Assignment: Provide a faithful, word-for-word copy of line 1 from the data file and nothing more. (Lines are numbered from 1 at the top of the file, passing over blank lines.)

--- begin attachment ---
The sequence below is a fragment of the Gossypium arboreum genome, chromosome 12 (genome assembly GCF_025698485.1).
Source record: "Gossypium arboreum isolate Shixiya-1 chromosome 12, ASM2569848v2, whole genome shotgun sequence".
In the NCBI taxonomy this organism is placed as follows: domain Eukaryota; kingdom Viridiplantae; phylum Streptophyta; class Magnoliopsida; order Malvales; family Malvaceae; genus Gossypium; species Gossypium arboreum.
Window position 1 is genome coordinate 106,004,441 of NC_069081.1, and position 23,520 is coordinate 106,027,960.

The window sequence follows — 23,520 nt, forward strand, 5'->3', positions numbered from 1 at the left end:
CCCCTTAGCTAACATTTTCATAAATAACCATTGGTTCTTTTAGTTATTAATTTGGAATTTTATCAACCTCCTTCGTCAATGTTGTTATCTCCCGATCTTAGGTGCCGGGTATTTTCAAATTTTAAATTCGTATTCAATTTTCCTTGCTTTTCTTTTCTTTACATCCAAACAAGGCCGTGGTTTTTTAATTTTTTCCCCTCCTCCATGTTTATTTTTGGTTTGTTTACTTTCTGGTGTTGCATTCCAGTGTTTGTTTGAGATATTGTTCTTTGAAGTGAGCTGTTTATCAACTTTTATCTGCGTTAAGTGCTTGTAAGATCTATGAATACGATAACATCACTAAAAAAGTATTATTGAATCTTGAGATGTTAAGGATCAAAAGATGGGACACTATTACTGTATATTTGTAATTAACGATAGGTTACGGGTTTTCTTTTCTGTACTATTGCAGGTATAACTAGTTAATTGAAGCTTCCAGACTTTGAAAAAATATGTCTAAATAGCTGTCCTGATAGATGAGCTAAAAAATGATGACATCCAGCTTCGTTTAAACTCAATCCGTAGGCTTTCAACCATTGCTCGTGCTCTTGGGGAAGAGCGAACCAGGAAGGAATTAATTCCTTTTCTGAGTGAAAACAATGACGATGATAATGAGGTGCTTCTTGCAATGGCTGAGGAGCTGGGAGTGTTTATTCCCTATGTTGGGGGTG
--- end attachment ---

The sequence below is a fragment of the Gossypium arboreum genome, chromosome 12 (genome assembly GCF_025698485.1).